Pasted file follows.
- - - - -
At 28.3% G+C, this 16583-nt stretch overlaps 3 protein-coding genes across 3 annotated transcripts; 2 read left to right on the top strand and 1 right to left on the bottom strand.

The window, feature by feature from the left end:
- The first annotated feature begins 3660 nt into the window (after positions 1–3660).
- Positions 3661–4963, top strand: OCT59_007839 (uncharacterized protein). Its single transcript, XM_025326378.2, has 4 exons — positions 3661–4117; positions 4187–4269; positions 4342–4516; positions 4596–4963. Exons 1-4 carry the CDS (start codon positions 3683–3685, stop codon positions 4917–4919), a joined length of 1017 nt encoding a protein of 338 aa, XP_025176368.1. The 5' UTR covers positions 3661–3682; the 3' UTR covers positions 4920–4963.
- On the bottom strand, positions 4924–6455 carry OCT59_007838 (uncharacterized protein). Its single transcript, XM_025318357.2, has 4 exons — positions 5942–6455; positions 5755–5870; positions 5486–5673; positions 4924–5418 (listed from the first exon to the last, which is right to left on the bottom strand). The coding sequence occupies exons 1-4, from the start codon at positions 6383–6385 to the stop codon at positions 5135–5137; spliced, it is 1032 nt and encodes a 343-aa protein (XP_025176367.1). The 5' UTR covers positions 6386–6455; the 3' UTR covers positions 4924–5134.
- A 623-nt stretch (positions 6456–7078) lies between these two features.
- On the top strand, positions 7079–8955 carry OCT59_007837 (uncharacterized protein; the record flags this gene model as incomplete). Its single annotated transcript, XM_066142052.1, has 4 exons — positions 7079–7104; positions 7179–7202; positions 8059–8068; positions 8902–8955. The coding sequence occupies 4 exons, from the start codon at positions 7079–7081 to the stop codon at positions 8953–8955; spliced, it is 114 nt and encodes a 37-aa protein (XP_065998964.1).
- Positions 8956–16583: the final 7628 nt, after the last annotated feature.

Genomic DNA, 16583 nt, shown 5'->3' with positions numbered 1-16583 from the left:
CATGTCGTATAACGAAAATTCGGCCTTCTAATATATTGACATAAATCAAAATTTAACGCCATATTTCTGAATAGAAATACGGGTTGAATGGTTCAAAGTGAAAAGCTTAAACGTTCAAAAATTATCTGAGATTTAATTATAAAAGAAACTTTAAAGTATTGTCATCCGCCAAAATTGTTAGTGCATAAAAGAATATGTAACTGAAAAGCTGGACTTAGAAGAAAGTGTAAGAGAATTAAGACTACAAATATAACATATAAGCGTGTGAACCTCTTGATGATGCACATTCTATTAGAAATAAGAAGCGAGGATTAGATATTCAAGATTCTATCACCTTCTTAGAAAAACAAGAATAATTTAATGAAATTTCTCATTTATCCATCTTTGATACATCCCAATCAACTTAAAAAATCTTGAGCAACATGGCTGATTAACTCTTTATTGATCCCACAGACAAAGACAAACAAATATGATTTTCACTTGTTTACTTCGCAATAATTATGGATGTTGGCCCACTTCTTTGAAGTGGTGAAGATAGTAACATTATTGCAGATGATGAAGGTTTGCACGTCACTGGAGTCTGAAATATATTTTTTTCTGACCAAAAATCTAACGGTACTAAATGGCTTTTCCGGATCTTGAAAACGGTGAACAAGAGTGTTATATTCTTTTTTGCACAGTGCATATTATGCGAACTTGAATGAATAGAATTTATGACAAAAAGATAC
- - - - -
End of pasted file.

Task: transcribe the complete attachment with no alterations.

At 28.3% G+C, this 16583-nt stretch overlaps 3 protein-coding genes across 3 annotated transcripts; 2 read left to right on the top strand and 1 right to left on the bottom strand.

The window, feature by feature from the left end:
- The first annotated feature begins 3660 nt into the window (after positions 1–3660).
- Positions 3661–4963, top strand: OCT59_007839 (uncharacterized protein). Its single transcript, XM_025326378.2, has 4 exons — positions 3661–4117; positions 4187–4269; positions 4342–4516; positions 4596–4963. Exons 1-4 carry the CDS (start codon positions 3683–3685, stop codon positions 4917–4919), a joined length of 1017 nt encoding a protein of 338 aa, XP_025176368.1. The 5' UTR covers positions 3661–3682; the 3' UTR covers positions 4920–4963.
- On the bottom strand, positions 4924–6455 carry OCT59_007838 (uncharacterized protein). Its single transcript, XM_025318357.2, has 4 exons — positions 5942–6455; positions 5755–5870; positions 5486–5673; positions 4924–5418 (listed from the first exon to the last, which is right to left on the bottom strand). The coding sequence occupies exons 1-4, from the start codon at positions 6383–6385 to the stop codon at positions 5135–5137; spliced, it is 1032 nt and encodes a 343-aa protein (XP_025176367.1). The 5' UTR covers positions 6386–6455; the 3' UTR covers positions 4924–5134.
- A 623-nt stretch (positions 6456–7078) lies between these two features.
- On the top strand, positions 7079–8955 carry OCT59_007837 (uncharacterized protein; the record flags this gene model as incomplete). Its single annotated transcript, XM_066142052.1, has 4 exons — positions 7079–7104; positions 7179–7202; positions 8059–8068; positions 8902–8955. The coding sequence occupies 4 exons, from the start codon at positions 7079–7081 to the stop codon at positions 8953–8955; spliced, it is 114 nt and encodes a 37-aa protein (XP_065998964.1).
- Positions 8956–16583: the final 7628 nt, after the last annotated feature.

Genomic DNA, 16583 nt, shown 5'->3' with positions numbered 1-16583 from the left:
CATGTCGTATAACGAAAATTCGGCCTTCTAATATATTGACATAAATCAAAATTTAACGCCATATTTCTGAATAGAAATACGGGTTGAATGGTTCAAAGTGAAAAGCTTAAACGTTCAAAAATTATCTGAGATTTAATTATAAAAGAAACTTTAAAGTATTGTCATCCGCCAAAATTGTTAGTGCATAAAAGAATATGTAACTGAAAAGCTGGACTTAGAAGAAAGTGTAAGAGAATTAAGACTACAAATATAACATATAAGCGTGTGAACCTCTTGATGATGCACATTCTATTAGAAATAAGAAGCGAGGATTAGATATTCAAGATTCTATCACCTTCTTAGAAAAACAAGAATAATTTAATGAAATTTCTCATTTATCCATCTTTGATACATCCCAATCAACTTAAAAAATCTTGAGCAACATGGCTGATTAACTCTTTATTGATCCCACAGACAAAGACAAACAAATATGATTTTCACTTGTTTACTTCGCAATAATTATGGATGTTGGCCCACTTCTTTGAAGTGGTGAAGATAGTAACATTATTGCAGATGATGAAGGTTTGCACGTCACTGGAGTCTGAAATATATTTTTTTCTGACCAAAAATCTAACGGTACTAAATGGCTTTTCCGGATCTTGAAAACGGTGAACAAGAGTGTTATATTCTTTTTTGCACAGTGCATATTATGCGAACTTGAATGAATAGAATTTATGACAAAAAGATAC